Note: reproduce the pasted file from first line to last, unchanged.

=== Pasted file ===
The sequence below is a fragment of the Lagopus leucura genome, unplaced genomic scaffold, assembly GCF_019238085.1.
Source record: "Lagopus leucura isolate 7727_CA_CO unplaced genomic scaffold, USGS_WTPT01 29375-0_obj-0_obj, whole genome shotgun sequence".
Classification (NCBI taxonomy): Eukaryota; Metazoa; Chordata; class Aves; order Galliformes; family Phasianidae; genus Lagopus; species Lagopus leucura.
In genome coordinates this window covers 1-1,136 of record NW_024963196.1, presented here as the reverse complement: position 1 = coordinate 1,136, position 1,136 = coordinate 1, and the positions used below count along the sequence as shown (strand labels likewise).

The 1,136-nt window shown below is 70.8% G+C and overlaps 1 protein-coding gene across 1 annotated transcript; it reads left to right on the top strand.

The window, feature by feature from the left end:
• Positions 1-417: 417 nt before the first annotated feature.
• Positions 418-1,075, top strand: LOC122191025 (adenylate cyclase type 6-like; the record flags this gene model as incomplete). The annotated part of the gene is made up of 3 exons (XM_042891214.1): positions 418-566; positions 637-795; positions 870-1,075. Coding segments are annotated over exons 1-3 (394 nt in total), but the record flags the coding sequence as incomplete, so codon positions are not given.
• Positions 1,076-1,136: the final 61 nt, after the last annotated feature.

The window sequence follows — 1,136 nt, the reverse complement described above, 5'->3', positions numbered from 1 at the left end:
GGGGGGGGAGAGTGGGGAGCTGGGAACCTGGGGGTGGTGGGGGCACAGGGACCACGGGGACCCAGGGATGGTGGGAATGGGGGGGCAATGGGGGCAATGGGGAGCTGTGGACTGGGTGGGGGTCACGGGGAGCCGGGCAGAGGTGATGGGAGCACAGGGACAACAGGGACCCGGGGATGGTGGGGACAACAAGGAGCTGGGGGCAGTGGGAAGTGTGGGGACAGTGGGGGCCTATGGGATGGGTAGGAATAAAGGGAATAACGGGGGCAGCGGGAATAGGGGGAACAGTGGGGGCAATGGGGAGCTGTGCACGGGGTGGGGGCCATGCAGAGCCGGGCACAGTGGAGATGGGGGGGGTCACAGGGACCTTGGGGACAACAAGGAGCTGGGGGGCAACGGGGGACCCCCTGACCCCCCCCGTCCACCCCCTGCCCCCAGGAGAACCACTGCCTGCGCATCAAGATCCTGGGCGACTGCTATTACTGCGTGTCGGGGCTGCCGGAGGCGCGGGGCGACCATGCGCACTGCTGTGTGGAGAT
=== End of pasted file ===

The sequence below is a fragment of the Lagopus leucura genome, unplaced genomic scaffold, assembly GCF_019238085.1.
Source record: "Lagopus leucura isolate 7727_CA_CO unplaced genomic scaffold, USGS_WTPT01 29375-0_obj-0_obj, whole genome shotgun sequence".
Classification (NCBI taxonomy): Eukaryota; Metazoa; Chordata; class Aves; order Galliformes; family Phasianidae; genus Lagopus; species Lagopus leucura.
In genome coordinates this window covers 1-1,136 of record NW_024963196.1, presented here as the reverse complement: position 1 = coordinate 1,136, position 1,136 = coordinate 1, and the positions used below count along the sequence as shown (strand labels likewise).

The 1,136-nt window shown below is 70.8% G+C and overlaps 1 protein-coding gene across 1 annotated transcript; it reads left to right on the top strand.

The window, feature by feature from the left end:
• Positions 1-417: 417 nt before the first annotated feature.
• Positions 418-1,075, top strand: LOC122191025 (adenylate cyclase type 6-like; the record flags this gene model as incomplete). The annotated part of the gene is made up of 3 exons (XM_042891214.1): positions 418-566; positions 637-795; positions 870-1,075. Coding segments are annotated over exons 1-3 (394 nt in total), but the record flags the coding sequence as incomplete, so codon positions are not given.
• Positions 1,076-1,136: the final 61 nt, after the last annotated feature.

The window sequence follows — 1,136 nt, the reverse complement described above, 5'->3', positions numbered from 1 at the left end:
GGGGGGGGAGAGTGGGGAGCTGGGAACCTGGGGGTGGTGGGGGCACAGGGACCACGGGGACCCAGGGATGGTGGGAATGGGGGGGCAATGGGGGCAATGGGGAGCTGTGGACTGGGTGGGGGTCACGGGGAGCCGGGCAGAGGTGATGGGAGCACAGGGACAACAGGGACCCGGGGATGGTGGGGACAACAAGGAGCTGGGGGCAGTGGGAAGTGTGGGGACAGTGGGGGCCTATGGGATGGGTAGGAATAAAGGGAATAACGGGGGCAGCGGGAATAGGGGGAACAGTGGGGGCAATGGGGAGCTGTGCACGGGGTGGGGGCCATGCAGAGCCGGGCACAGTGGAGATGGGGGGGGTCACAGGGACCTTGGGGACAACAAGGAGCTGGGGGGCAACGGGGGACCCCCTGACCCCCCCCGTCCACCCCCTGCCCCCAGGAGAACCACTGCCTGCGCATCAAGATCCTGGGCGACTGCTATTACTGCGTGTCGGGGCTGCCGGAGGCGCGGGGCGACCATGCGCACTGCTGTGTGGAGAT